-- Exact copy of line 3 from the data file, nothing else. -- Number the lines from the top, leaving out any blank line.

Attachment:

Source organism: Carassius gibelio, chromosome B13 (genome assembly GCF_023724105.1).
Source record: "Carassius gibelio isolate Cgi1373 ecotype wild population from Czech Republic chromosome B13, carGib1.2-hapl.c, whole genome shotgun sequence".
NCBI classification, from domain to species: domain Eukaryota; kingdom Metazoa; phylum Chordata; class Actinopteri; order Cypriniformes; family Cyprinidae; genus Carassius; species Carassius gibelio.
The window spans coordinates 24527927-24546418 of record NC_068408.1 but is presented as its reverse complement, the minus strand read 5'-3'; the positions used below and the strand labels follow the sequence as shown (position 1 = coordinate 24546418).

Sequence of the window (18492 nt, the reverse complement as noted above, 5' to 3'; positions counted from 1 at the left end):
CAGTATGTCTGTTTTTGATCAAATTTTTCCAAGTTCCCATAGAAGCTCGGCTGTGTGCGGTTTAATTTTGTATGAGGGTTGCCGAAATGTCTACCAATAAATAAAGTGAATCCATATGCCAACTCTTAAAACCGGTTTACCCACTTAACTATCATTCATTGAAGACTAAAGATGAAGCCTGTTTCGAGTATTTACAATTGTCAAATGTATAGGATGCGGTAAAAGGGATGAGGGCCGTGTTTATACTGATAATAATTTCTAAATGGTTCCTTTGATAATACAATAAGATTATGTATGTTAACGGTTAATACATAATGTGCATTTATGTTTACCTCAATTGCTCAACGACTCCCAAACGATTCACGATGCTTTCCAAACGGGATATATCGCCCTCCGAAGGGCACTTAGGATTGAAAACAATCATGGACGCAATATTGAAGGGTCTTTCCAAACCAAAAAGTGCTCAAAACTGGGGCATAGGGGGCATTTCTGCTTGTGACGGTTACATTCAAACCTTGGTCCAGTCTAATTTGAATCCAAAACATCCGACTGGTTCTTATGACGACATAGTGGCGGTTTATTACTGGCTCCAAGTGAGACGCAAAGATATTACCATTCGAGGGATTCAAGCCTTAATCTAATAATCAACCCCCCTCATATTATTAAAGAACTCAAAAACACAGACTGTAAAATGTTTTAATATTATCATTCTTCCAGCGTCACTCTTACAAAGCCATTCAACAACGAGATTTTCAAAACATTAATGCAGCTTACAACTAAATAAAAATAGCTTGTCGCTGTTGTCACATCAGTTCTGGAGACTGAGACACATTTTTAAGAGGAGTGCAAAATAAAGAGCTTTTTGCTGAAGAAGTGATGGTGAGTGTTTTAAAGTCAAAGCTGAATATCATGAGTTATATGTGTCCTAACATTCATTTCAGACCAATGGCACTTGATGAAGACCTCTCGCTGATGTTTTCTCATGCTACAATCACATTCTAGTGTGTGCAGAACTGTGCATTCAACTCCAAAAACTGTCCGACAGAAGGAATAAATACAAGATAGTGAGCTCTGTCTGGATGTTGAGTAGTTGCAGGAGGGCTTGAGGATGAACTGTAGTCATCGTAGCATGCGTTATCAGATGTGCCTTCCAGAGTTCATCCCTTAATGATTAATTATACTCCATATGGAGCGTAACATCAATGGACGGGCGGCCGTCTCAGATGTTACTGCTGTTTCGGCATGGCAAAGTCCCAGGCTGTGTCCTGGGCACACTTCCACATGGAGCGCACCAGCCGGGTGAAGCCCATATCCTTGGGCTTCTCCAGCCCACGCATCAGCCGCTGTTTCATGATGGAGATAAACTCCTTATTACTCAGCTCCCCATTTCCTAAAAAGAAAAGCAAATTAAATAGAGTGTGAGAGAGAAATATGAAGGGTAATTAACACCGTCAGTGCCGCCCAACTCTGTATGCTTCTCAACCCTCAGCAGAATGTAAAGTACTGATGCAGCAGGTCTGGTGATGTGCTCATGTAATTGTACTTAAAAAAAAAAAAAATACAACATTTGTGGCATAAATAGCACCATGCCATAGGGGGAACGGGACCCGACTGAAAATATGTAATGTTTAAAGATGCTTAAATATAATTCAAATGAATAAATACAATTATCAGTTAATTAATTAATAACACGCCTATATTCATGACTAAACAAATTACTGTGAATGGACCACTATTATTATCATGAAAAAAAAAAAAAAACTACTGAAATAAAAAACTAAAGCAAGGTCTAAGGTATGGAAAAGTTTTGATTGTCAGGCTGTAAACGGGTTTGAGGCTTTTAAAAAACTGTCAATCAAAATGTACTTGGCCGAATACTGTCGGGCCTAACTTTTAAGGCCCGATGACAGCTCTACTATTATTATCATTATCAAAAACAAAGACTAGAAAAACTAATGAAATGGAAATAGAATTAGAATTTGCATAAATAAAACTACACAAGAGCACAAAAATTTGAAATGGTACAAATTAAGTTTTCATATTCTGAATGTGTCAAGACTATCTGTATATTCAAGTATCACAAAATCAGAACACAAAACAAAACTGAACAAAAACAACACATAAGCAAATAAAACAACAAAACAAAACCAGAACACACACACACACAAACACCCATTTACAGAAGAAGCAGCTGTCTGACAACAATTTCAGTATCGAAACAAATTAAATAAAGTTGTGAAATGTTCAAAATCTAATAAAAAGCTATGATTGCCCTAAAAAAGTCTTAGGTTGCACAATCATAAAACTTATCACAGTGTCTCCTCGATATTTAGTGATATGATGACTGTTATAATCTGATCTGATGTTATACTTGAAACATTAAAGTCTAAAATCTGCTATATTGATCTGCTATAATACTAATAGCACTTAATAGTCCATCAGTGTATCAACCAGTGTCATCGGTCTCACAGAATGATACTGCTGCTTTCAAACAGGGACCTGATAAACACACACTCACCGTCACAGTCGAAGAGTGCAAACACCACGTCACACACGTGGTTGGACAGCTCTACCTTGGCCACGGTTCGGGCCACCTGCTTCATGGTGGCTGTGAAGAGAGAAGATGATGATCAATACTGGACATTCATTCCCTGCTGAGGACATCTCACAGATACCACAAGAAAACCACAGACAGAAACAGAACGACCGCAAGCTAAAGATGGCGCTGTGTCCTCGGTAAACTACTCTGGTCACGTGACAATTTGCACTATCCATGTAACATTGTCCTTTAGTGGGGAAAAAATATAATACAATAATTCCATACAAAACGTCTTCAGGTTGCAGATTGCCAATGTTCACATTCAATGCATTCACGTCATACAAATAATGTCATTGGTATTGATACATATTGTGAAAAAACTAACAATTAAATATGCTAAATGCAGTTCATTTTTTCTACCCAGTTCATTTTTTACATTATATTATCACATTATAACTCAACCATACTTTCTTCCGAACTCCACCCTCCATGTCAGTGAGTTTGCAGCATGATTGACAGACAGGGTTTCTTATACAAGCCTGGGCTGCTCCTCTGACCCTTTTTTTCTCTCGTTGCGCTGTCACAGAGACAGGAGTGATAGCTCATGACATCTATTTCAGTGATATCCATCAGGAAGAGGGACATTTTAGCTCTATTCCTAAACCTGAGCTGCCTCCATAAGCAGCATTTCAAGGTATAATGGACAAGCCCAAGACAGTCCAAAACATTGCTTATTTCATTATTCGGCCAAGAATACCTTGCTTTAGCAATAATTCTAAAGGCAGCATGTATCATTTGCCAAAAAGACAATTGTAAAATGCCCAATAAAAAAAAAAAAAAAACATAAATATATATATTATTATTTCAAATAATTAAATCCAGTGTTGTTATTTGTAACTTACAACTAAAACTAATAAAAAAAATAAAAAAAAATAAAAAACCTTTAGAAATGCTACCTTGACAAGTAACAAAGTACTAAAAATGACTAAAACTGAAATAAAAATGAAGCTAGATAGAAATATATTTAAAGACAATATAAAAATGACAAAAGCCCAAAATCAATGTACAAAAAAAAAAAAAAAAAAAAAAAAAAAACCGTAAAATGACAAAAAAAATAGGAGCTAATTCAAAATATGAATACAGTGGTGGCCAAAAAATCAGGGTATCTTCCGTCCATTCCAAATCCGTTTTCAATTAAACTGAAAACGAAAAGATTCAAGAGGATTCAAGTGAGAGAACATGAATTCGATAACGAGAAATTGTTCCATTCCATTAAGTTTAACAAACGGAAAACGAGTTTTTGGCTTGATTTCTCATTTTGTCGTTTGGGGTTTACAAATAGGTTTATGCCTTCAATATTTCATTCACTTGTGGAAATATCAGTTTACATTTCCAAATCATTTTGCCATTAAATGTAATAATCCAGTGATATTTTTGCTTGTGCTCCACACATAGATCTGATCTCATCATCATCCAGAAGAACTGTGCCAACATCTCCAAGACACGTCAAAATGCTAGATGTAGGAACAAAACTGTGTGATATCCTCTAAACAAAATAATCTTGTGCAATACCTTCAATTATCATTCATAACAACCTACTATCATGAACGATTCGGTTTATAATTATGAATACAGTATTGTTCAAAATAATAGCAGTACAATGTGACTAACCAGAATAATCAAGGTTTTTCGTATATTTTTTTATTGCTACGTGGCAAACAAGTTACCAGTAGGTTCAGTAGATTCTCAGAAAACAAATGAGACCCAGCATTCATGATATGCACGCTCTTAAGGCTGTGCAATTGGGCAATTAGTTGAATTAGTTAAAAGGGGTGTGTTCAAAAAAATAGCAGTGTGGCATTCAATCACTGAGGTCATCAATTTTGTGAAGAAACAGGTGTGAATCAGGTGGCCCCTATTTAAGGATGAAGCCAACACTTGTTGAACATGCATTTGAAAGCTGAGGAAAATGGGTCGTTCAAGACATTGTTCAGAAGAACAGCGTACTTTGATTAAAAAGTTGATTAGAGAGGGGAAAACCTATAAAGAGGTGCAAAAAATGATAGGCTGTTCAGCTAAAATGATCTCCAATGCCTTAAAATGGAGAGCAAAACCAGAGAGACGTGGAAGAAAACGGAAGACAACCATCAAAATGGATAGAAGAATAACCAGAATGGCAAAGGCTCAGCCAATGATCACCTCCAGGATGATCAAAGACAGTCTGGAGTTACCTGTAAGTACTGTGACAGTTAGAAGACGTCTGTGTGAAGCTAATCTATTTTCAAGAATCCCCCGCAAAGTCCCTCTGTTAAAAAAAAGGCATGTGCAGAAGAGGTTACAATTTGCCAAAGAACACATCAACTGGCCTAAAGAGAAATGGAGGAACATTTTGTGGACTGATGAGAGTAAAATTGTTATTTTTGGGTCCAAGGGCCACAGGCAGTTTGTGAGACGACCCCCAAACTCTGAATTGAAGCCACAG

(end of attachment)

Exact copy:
NCBI classification, from domain to species: domain Eukaryota; kingdom Metazoa; phylum Chordata; class Actinopteri; order Cypriniformes; family Cyprinidae; genus Carassius; species Carassius gibelio.